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Retelling a story that never gets old
Pastors urge Christians to carry and pass on meaning of Christmas
James Bennett, top, sings along to a Christmas carol while Jack Perrott, bottom, pauses a moment for a yawn during First Presbyterian Church’s Christmas Eve Services for families with young children Thursday afternoon.

Children donned halos, robes and head scarves at First Presbyterian Church’s Christmas Eve service to retell the birth of Jesus Christ, the child that Christians believe is God’s greatest gift to humankind.

Shon Peppers, minister of family at First Presbyterian in Gainesville, shared with children the story of Christmas.

“Today, this day, in the town of David, a savior has been born unto you,” he said. “That is a story worth telling and retelling.

Peppers reminded children and their parents that only God, not checkbooks, can bring the kind of peace that abounds in hearts on Christmas.

“God’s gift is love, and our job is to give it to others,” he said.

Before children sang “Away in a Manger,” Associate Pastor Paul Evans told children that it was angels who first heralded Christ’s birth, and only a precious few Christmas carols celebrate the real meaning of Christmas.

“On the first Christmas it was the music and the songs of the angels that called us to worship,” he said. “May we all experience once again something of that first Christmas that happened so very, very long ago.”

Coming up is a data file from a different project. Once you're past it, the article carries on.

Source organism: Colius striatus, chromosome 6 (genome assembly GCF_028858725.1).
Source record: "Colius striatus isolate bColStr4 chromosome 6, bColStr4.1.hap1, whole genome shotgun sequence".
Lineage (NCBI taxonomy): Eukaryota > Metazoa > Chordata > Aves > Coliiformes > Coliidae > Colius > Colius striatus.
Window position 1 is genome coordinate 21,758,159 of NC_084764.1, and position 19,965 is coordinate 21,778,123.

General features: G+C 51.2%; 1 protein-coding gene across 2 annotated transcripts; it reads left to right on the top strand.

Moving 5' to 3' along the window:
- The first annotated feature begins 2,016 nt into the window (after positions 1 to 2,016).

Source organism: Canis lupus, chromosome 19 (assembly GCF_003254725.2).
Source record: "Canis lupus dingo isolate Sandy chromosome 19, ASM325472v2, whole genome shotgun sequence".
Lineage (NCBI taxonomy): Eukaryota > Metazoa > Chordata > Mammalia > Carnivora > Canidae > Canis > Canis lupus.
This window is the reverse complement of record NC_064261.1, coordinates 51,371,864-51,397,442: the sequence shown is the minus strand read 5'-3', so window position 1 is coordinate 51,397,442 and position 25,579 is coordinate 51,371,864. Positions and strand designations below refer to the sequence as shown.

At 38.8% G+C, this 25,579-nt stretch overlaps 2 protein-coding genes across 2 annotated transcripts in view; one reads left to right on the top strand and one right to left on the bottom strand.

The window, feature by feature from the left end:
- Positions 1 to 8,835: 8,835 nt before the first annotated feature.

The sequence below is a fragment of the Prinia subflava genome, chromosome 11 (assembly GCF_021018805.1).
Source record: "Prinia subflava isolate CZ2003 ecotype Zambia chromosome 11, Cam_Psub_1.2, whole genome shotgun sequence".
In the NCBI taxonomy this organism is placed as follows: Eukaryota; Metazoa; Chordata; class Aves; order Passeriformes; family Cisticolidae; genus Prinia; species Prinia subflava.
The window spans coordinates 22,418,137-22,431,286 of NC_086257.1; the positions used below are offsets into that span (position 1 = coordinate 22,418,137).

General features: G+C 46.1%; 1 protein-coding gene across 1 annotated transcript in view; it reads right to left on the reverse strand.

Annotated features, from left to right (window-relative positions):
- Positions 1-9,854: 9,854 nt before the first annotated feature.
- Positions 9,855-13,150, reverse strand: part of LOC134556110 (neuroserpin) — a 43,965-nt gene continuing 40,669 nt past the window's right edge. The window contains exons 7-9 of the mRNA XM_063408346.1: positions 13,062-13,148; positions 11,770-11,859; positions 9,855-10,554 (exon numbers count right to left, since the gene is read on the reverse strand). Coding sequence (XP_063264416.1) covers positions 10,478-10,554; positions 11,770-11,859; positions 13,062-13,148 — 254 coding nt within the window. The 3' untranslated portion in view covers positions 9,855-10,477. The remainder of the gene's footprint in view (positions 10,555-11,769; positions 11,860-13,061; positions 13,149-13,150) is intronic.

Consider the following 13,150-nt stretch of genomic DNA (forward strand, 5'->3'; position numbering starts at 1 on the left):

First Presbyterian member Stacey Rutherford said her family has attended the church’s Christmas Eve children’s service for years and looks forward to the special afternoon. This year her daughter Tatum, 7, played Mary and her daughter, Brenley, 4, played an angel in the service.

“It’s very exciting, especially being a part of it,” she said. “It brings families together, and I think it helps children to understand the meaning of Christmas.”

Senior Pastor David McDonald asked children at the service what they wanted to tell God.

While some thanked God for their cats, cousins and families, others thanked God for Jesus.

“Thank you for Jesus’ birthday,” one child said.

“Thank you for sacrificing your son for us,” said another.

McDonald encouraged all children and adults to reconnect with their child-like faith over the holiday and to carry that faith through the next 365 days until the service next year.

“Have a sense of adventure like a child would do,” he said. “Whatever you face that day, trust in God like a child would.”

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